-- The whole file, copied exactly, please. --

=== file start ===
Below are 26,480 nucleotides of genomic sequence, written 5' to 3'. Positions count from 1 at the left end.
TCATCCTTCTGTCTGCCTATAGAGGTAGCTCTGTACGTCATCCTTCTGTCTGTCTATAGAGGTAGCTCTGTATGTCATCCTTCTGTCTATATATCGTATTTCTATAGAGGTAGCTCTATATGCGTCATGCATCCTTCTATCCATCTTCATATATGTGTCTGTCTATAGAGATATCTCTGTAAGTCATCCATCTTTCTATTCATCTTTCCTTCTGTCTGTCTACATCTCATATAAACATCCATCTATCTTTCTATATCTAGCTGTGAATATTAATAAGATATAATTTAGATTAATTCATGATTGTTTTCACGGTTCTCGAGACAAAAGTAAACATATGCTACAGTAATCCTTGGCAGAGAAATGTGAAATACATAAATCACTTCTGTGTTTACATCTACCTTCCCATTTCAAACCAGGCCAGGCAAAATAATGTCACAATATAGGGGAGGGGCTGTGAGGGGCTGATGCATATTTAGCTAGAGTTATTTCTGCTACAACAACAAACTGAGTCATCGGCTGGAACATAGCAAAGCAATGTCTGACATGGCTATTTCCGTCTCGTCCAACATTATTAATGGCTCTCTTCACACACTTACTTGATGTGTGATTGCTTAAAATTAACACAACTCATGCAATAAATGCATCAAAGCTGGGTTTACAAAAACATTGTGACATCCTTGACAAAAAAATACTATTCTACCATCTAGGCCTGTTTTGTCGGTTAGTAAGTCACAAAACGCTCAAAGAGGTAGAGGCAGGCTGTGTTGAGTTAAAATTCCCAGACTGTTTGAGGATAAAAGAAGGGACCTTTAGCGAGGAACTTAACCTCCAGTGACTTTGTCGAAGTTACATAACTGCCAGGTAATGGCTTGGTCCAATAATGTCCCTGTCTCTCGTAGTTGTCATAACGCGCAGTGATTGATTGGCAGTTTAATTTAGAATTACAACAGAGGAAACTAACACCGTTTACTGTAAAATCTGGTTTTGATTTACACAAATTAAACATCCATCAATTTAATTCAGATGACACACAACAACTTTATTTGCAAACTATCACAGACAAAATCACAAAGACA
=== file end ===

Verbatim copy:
Below are 26,480 nucleotides of genomic sequence, written 5' to 3'. Positions count from 1 at the left end.
TCATCCTTCTGTCTGCCTATAGAGGTAGCTCTGTACGTCATCCTTCTGTCTGTCTATAGAGGTAGCTCTGTATGTCATCCTTCTGTCTATATATCGTATTTCTATAGAGGTAGCTCTATATGCGTCATGCATCCTTCTATCCATCTTCATATATGTGTCTGTCTATAGAGATATCTCTGTAAGTCATCCATCTTTCTATTCATCTTTCCTTCTGTCTGTCTACATCTCATATAAACATCCATCTATCTTTCTATATCTAGCTGTGAATATTAATAAGATATAATTTAGATTAATTCATGATTGTTTTCACGGTTCTCGAGACAAAAGTAAACATATGCTACAGTAATCCTTGGCAGAGAAATGTGAAATACATAAATCACTTCTGTGTTTACATCTACCTTCCCATTTCAAACCAGGCCAGGCAAAATAATGTCACAATATAGGGGAGGGGCTGTGAGGGGCTGATGCATATTTAGCTAGAGTTATTTCTGCTACAACAACAAACTGAGTCATCGGCTGGAACATAGCAAAGCAATGTCTGACATGGCTATTTCCGTCTCGTCCAACATTATTAATGGCTCTCTTCACACACTTACTTGATGTGTGATTGCTTAAAATTAACACAACTCATGCAATAAATGCATCAAAGCTGGGTTTACAAAAACATTGTGACATCCTTGACAAAAAAATACTATTCTACCATCTAGGCCTGTTTTGTCGGTTAGTAAGTCACAAAACGCTCAAAGAGGTAGAGGCAGGCTGTGTTGAGTTAAAATTCCCAGACTGTTTGAGGATAAAAGAAGGGACCTTTAGCGAGGAACTTAACCTCCAGTGACTTTGTCGAAGTTACATAACTGCCAGGTAATGGCTTGGTCCAATAATGTCCCTGTCTCTCGTAGTTGTCATAACGCGCAGTGATTGATTGGCAGTTTAATTTAGAATTACAACAGAGGAAACTAACACCGTTTACTGTAAAATCTGGTTTTGATTTACACAAATTAAACATCCATCAATTTAATTCAGATGACACACAACAACTTTATTTGCAAACTATCACAGACAAAATCACAAAGACA